I hope that you are all wearing your poppies and showing respect to those who died in the name of our country. While I do not necessarily agree with the current conflict in Afghanistan, I still include the current soldiers in my thoughts.
Last Spring I was fortunate enough to go to Juno Beach in France. For those of you unaware, this is were the Canadian soldiers landed On June 6, 1944, in the invasion that began the end of the war in Europe.
A mere stones throw from the beach is the Juno Beach Centre, a museum of sorts talking about Canada and World War II. It outlines Canada in the build up to the War, then about how Canada was during those years, then finishes with information on Canada today. It includes a variety of first hand accounts of people's experiences, including a section where you can hear letters from soldiers read a loud.
As you enter the museum you are escorted into a small room that has televisions lining the wall. The room is made to be the exact size and dimensions of one of the boats that the soldiers landed on the beach with. The televisions began to play a battle scene as you feel that you are really there. It was hard to look all 360 degrees that were required for me to absorb all of the information. I hope that I only have to imagine what it would be like to have those bullets be real instead of virtual.
While I have a very good memory, it is not good enough to give a detailed play-by-play from eight months ago. Also, this is really something that should be experienced.
But there is one thing about that experience that really stuck out to me. Near the end of the exhibit there was a television on display above a small hallway. The screen had a scrolling display of the names of every Canadian who died during the war. Nothing fancy, just a simple white font on a black screen moving up at a reasonable speed for people to read it. When I arrived, they were just finishing showing those whose last name began with A. I have heard stories of my great-uncle, Raymond Dolan, who was shot down over North Africa, and I thought it would be good to try and take a picture of his name on the screen to show some members of my family.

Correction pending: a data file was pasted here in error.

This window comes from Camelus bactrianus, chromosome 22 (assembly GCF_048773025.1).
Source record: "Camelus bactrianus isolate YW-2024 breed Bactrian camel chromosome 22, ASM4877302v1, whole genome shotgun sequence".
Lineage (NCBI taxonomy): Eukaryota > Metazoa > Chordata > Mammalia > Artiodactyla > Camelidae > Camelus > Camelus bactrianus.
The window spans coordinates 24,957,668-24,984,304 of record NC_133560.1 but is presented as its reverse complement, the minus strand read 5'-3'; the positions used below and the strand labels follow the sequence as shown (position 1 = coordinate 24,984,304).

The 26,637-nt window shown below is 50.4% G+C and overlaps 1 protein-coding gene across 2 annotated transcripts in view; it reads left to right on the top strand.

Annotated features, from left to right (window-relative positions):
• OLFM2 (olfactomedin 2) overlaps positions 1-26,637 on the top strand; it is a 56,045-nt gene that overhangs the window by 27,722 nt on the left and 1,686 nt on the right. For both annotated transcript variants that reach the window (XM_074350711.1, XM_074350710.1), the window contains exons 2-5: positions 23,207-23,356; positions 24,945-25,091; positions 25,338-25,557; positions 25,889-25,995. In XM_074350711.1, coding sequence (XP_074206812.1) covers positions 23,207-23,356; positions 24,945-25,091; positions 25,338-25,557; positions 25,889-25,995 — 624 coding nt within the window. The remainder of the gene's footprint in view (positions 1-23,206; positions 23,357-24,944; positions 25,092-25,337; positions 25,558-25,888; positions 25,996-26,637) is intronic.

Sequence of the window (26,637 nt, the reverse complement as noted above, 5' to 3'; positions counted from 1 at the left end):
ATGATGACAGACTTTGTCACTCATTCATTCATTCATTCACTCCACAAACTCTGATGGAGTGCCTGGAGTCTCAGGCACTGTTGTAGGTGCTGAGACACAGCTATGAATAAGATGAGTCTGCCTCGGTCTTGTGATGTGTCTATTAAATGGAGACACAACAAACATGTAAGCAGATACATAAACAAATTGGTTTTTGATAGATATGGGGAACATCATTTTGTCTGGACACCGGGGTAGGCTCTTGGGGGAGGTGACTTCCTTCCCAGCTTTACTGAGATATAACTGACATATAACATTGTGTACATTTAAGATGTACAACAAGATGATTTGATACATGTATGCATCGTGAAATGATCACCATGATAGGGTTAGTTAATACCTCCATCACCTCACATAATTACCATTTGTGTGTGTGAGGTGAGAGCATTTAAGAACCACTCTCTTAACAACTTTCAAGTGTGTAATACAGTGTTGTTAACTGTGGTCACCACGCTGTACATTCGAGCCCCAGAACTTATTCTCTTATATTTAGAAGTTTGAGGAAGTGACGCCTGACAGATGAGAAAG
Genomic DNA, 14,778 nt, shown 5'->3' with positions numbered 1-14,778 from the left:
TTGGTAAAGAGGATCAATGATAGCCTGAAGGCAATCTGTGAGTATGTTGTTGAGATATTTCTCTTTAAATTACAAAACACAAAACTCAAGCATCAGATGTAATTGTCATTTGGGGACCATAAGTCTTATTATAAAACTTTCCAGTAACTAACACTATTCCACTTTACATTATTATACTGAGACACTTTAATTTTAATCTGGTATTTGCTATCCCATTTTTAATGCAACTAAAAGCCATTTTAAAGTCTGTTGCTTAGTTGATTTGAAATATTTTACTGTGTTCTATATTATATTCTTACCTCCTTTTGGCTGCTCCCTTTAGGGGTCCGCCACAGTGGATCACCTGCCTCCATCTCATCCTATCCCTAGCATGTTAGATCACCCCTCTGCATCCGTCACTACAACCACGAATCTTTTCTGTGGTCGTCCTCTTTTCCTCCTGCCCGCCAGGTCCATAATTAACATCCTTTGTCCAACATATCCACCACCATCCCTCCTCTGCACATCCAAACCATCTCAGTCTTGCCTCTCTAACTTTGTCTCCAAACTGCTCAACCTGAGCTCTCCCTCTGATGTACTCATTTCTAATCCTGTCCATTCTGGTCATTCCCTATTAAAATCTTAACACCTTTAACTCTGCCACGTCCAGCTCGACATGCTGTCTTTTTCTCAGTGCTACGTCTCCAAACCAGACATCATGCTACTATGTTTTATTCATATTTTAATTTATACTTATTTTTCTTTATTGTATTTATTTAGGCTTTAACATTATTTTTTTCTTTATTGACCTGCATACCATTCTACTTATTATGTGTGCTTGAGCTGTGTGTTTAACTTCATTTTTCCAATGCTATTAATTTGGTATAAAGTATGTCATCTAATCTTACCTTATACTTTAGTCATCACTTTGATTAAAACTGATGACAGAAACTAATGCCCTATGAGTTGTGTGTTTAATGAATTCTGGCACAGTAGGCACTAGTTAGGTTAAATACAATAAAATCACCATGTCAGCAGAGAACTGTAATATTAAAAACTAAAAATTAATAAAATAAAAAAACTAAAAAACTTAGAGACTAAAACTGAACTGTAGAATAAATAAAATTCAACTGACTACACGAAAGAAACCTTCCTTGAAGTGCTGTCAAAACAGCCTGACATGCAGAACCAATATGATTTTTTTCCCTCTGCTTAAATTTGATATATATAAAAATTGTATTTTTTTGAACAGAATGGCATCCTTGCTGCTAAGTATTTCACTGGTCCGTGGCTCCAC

I wandered around the rest of the museum and occasionally checked the progress of the screen to try and estimate how long I had to wait until it made it's way to the D's. I wandered around the museum for a good 20-30 minutes and I thought that I may have missed my time. How wrong I was. After all that time, the screen was at 'Be'.
This really him me. I took a second to figure out how long it took to go through a portion that small of the alphabet and I figured that it would take at least 12 hours to go through the names of all of the Canadian soldiers who died in the war. As a history major, I have read the facts and figures many times. This, however, put it into real terms for me, each of those people had a name, a heart broken mother, and possibly some descendants like me coming to that very place and realizing the same thing that I was.
At this point, I realized that my bus was leaving shortly so I needed to head on out without seeing the name of my great-uncle. Since I didn't have several hours to kill.
All in all, Juno Beach was a fantastic experience and if any of you happen to be in France I really recommend it. I stayed in the small town of Bayeux (a cool place in its own right!!!) and it makes a great place to go and relax a bit after some frantic times in Paris.
Here are some of my pictures from Juno Beach, hoep you enjoy, and more importantly, get a chance to show me some of your own!!!
Look just like any other beach doesn't it?
One of the many abandoned bunkers that have been left as a grim reminder.
Not sure if you can read that sign, but it says "Here On the 6th June, 1944 Europe was Liberated by the Heroism of the Allied Forces" . Just to the right of the pillar you can see people playing in the ocean. Fitting isn't it?
Until next time,